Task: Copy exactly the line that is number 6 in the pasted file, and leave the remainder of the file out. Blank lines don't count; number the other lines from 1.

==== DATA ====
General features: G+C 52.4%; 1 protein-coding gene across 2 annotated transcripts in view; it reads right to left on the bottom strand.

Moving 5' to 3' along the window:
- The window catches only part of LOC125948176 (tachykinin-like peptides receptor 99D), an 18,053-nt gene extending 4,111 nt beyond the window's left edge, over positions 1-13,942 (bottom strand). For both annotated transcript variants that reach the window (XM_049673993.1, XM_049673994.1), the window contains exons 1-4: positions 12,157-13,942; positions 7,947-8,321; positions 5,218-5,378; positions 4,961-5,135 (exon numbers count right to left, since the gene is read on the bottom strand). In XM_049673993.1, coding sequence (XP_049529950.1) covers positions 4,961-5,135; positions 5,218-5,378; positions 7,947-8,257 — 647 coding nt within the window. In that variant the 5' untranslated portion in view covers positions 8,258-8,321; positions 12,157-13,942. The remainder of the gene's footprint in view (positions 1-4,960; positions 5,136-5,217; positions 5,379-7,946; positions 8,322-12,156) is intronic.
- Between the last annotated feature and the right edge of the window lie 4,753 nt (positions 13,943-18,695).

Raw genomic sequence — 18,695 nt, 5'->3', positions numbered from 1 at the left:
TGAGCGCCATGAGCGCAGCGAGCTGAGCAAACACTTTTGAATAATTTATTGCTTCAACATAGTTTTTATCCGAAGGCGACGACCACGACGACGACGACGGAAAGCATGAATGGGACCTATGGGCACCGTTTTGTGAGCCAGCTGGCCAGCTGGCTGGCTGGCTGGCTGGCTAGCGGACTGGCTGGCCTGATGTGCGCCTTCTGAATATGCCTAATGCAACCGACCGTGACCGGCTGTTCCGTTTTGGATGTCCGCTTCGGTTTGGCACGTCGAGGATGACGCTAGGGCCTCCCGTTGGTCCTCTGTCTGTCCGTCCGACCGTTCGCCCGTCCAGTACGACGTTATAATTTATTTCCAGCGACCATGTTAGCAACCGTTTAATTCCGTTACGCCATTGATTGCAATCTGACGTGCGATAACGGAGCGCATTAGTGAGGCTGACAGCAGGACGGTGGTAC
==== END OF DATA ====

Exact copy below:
TGAGCGCCATGAGCGCAGCGAGCTGAGCAAACACTTTTGAATAATTTATTGCTTCAACATAGTTTTTATCCGAAGGCGACGACCACGACGACGACGACGGAAAGCATGAATGGGACCTATGGGCACCGTTTTGTGAGCCAGCTGGCCAGCTGGCTGGCTGGCTGGCTGGCTAGCGGACTGGCTGGCCTGATGTGCGCCTTCTGAATATGCCTAATGCAACCGACCGTGACCGGCTGTTCCGTTTTGGATGTCCGCTTCGGTTTGGCACGTCGAGGATGACGCTAGGGCCTCCCGTTGGTCCTCTGTCTGTCCGTCCGACCGTTCGCCCGTCCAGTACGACGTTATAATTTATTTCCAGCGACCATGTTAGCAACCGTTTAATTCCGTTACGCCATTGATTGCAATCTGACGTGCGATAACGGAGCGCATTAGTGAGGCTGACAGCAGGACGGTGGTAC